1. Download MySQL: www.mysql.com/downloads/mysql-4.0.html.
    2. Install MySQL with these instructions: www.mysql.com/doc/en/Installing.html.
    3. Specify additional options such as logging and table type.
    4. Start MySQL (e.g., using mysqld -- console).
    5. Verify connectivity to the server using mysql (e.g., mysql -p -u root). Note: Just press enter when prompted for a password if local on Windows)
    6. Create a database named semdb using create database semdb.
    7. Use the database semdb using semdb.
    8. Load schema using mysql command source and specifying the fully qualified path to sem.sql (e.g., source c:/MySQL_WLS/db/sem.sql). Note: Use forward slashes even on Windows.
    9. Using the grant.sql file available in the source code, grant privileges using source fully qualified path to grant.sql. Note: Use forward slashes even on Windows.
    Downloading the JDBC Driver
    JDBC requires a JDBC driver to connect to the database server. Connector/J is the JDBC driver for MySQL. Download and install Connector/J from www.mysql.com/downloads/api-jdbc-stable.html. The download contains a mysql-connector-java-3.0.9-stable-bin.jar file that contains the JDBC drivers.

    The following section on verifying the connectivity to MySQL server is optional, but highly recommended.

    Verify Connectivity Using DbVisualizer
    DbVisualizer ships with BEA WebLogic Platform 8.1. Launch DbVisualizer (e.g., Start Menu > BEA WebLogic Platform 8.1 > Other Development Tools > DbVisualizer on Windows) and add the drivers to DbVisualizer. Using the Connection/J MySQL JDBC driver, connect to MySQL instance (see the section, "Connection to MySQL Database Instance)

    Adding JDBC Drivers to DbVisualizer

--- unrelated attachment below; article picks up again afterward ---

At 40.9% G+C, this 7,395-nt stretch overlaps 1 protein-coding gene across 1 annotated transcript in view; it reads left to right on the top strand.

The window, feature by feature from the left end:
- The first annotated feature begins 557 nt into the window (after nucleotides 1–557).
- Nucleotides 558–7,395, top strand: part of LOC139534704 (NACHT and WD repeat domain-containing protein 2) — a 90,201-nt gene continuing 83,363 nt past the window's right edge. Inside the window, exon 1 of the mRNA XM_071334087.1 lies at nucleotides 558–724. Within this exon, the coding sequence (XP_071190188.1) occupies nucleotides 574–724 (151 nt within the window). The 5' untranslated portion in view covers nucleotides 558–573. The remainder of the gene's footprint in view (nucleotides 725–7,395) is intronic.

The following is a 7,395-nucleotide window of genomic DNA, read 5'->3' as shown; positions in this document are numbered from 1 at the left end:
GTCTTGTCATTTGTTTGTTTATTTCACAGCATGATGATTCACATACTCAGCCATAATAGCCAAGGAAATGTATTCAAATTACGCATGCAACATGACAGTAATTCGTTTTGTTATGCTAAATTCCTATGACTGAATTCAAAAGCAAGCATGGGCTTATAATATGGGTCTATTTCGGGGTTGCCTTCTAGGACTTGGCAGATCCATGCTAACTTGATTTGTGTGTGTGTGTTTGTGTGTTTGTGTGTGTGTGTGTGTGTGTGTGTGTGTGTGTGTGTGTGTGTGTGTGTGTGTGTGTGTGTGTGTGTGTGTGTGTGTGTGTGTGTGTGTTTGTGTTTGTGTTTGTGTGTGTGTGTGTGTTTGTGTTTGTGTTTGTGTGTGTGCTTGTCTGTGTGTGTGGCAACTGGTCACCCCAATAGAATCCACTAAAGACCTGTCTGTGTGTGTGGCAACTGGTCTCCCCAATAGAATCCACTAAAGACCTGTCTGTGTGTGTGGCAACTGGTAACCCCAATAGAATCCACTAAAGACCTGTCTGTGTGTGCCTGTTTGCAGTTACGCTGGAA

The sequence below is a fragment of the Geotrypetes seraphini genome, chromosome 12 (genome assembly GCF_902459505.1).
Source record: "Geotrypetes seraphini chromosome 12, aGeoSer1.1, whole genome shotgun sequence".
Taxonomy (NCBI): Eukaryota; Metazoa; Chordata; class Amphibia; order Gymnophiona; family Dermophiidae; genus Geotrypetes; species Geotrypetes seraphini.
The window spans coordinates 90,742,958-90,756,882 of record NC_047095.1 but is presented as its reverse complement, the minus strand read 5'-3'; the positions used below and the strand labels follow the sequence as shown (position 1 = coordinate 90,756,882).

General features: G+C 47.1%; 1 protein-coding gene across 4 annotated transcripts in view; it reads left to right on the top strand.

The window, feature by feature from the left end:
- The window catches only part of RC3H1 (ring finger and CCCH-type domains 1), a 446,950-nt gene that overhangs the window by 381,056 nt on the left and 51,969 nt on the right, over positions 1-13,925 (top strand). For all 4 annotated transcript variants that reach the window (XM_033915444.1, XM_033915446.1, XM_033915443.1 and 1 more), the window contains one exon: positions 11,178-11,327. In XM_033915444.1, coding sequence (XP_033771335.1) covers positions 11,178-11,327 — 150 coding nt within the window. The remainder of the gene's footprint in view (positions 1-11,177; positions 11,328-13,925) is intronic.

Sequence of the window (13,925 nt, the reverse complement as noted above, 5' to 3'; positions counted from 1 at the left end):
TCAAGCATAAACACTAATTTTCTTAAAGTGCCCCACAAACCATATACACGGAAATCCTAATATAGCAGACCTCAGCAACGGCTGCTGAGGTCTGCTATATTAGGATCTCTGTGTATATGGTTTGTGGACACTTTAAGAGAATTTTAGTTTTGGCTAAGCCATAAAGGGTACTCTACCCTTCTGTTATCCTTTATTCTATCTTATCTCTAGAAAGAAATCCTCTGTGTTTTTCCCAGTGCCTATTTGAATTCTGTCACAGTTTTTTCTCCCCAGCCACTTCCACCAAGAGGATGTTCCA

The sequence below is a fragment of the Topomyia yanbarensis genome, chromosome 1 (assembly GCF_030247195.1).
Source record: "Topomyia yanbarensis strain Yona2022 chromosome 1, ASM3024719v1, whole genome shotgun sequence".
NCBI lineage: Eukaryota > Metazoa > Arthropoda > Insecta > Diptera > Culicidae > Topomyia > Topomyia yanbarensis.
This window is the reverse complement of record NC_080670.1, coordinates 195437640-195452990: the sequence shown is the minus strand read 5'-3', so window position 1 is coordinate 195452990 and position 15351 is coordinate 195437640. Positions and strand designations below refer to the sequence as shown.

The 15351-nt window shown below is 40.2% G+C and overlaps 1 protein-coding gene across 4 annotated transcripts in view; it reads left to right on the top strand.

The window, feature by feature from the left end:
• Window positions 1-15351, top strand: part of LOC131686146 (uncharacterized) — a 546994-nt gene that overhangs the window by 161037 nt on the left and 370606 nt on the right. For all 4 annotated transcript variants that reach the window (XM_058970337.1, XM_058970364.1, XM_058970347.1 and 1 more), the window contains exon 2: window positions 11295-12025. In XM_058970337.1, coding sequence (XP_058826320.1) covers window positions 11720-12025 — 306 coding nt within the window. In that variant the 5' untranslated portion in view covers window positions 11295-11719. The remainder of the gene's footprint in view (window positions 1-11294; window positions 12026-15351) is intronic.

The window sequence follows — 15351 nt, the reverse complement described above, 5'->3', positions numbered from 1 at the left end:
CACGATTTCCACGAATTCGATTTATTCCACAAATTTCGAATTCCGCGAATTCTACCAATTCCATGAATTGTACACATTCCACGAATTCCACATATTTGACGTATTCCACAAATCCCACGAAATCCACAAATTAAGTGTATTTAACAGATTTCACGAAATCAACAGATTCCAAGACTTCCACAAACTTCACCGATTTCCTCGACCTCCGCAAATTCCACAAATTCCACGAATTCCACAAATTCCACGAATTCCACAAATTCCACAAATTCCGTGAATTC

The following steps describe adding the drivers to DbVisualizer.

    1. Select Database Menu.
    2. Select DriverManager Menu item.
    3. Select Add new driver location toolbar menu item.
    4. Select mysql-connector-java-3.0.9-stable-bin.jar.
    5. Close.
    Connection to MySQL Database Instance
    The following steps describe connecting to the MySQL database instance.
    1. Select Database Menu.
    2. Select Add Database Connection Menu Item.
    3. Specify Connection Alias (e.g., sem).
    4. Choose JDBC Driver as com.mysql.jdbc.Driver from the dropdown list.
    5. Choose Database URL as jdbc:mysql://<host>/<database> from the drop-down list.
    6. Change <host> (e.g. localhost).
    7. Change <database> to semdb.
    8. Specify Userid as sem.
    9. Specify Password as sem.
    10. Select Connect.
    WebLogic Domain Configuration Changes
    The BEA WebLogic Domain Configuration Wizard is used to create WebLogic Server domains. A particular type of domain is created based on functionality required. For this particular application, create a WebLogic Workshop domain. For example, create a WebLogic Workshop domain named SEMDomain.

    In order to use JDBC with BEA WebLogic Server, WebLogic Server needs to know about the JDBC driver. The JDBC driver needs to be in the CLASSPATH so that the server can locate the driver. For the SEMDomain, add the JDBC driver to the CLASSPATH so that the WebLogic Server can find the JDBC driver.

    Add JDBC Driver To The CLASSPATH
    The following steps describe adding the Connector/J MySQL JDBC driver to the CLASSPATH.

    1. Edit .../SEMDomain/_cfgwiz_donotdelete/startscript.xml.
    2. Add mysql-connector-java-3.0.9-stable-bin.jar to the CLASSPATH. Refer tothe startscript.xml file in the source code.
    3. Add system property Dweblogic.ejb20.cmp.rdbms.codegen.verbose=true as JAVA_OPTIONS. Refer to the startscript.xml file in the source code.